Art, Struggle, and the City: Athens and Istanbul ~ Introduction by Hypatia Vourloumis

11.09.16

"Now we must examine the very terrain of the sensible on which artistic gestures shake up our modes of perception and on which political gestures redefine our capacities for action. I am neither a historian of art nor a philosopher of politics, but I work on this question: What landscape can one describe as the meeting place between artistic practice and political practice? "~ Jacques Rancière

"How do we fashion a new political imaginary from fragmentary, diffuse and often antagonistic subjects, who may be united in principle against the exigencies of capitalism but diverge in practice, in terms of the sites, strategies and specific natures of their own oppression?" ~ Susan Ruddick

This Roaming Assembly will attempt to think through the difficult and challenging questions Jacques Rancière and Susan Ruddick pose above regarding the relationship between artistic practice, difference, and struggles for social justice across multiciplitous borders and urban contexts.

We will approach these age old questions through a conversation between two different Mediterranean cities: Athens and Istanbul. Athens and Istanbul are at one and the same time tied together and torn apart through histories and forces of colonial Ottoman and Western imperialism, shared geopolitical and imaginary borders between occident and orient, and questions surrounding Europeaness and modernity.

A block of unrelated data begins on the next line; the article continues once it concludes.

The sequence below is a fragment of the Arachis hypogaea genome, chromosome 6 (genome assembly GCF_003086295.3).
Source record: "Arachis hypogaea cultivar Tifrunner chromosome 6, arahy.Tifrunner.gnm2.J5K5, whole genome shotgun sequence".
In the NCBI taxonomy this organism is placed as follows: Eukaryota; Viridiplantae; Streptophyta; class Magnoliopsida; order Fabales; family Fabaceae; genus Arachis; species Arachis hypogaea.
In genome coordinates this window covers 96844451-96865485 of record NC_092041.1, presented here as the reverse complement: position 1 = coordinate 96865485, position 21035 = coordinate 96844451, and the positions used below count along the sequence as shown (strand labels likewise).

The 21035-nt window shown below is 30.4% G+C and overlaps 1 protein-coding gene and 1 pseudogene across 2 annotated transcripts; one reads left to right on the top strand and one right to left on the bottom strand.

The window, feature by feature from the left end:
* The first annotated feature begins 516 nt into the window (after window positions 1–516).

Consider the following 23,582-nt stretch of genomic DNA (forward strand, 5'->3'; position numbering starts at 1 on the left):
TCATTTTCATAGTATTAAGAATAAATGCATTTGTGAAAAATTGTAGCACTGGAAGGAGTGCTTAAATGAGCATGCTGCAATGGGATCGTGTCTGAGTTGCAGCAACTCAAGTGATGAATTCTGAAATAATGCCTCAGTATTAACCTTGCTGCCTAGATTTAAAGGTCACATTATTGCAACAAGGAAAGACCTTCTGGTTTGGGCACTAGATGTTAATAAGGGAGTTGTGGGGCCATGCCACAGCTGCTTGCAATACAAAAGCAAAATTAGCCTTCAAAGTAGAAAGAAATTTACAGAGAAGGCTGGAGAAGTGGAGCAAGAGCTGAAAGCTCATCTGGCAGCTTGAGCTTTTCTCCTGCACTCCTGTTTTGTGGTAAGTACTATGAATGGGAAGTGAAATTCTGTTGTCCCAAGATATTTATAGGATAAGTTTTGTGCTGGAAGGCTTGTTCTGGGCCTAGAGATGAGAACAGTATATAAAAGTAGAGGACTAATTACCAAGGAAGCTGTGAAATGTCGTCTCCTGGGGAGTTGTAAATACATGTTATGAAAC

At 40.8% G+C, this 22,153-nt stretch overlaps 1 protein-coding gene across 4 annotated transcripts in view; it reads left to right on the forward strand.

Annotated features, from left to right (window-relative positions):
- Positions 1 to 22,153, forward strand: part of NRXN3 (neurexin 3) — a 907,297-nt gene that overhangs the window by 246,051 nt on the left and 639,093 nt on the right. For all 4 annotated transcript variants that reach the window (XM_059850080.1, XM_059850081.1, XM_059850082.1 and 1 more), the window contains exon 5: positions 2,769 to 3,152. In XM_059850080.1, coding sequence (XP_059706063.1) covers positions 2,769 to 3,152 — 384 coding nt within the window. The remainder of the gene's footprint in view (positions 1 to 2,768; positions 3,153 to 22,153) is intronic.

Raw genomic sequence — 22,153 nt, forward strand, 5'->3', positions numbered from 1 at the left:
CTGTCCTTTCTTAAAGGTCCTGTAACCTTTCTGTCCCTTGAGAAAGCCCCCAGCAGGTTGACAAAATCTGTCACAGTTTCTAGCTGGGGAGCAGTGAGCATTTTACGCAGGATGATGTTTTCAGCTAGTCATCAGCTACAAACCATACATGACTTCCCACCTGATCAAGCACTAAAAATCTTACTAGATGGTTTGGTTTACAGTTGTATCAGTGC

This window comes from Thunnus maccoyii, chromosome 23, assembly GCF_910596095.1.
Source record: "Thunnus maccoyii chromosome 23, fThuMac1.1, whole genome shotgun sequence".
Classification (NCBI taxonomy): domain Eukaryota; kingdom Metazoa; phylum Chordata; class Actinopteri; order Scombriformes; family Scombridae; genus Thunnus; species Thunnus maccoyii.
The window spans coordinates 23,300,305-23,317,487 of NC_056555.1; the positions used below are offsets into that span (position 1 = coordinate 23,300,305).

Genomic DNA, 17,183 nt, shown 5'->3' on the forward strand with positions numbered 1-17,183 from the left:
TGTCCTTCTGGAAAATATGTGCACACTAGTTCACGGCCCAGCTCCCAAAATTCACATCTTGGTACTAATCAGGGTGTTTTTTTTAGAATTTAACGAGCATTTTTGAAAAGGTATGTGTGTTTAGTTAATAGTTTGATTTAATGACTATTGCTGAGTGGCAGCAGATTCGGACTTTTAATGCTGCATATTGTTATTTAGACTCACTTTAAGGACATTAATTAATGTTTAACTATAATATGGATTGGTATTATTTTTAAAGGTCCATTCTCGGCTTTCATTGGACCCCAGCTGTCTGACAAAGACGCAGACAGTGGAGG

The symposium will hone in on these cities currently understood as sites of states of exception manifested through, respectively, different forms of economic violence and militarized oppression and governance, and the historical, material, and current struggles and potentials of and within their differential urban existences and city life. Via decolonial border thinking and practice we will approach these cities as ‘transmodern’ (Dussel, Grosfoguel) through a ‘fractal, poethical and compositional thinking’ (Denise Ferreira da Silva) which problematizes linear thought and Habermas’s notion of rational consensus, the public sphere, and the unfinished project of modernity.

How do particular sets of constraints and discomfiting encounters constitute improvisations, in which artistic, social and cultural practices, by way of their myriad processes, articulations and forms, offer methods and blueprints for compositions of life otherwise? What still remains possible in the art of the possible? Engaging with these questions and refusing a nation-state framework we will think through forces of fugitivity, affect, debt, censorship, fragmentary and diffuse desires and activisms, institutions, global flows of capital and art, and the spatial remains and immeasurable shareability manifested in ‘vitalism’s afterburns’ (José Muňoz), trails and possibilities emanating from within art and social practice, the art of organization, sense, border crossing, becoming and unbecoming.

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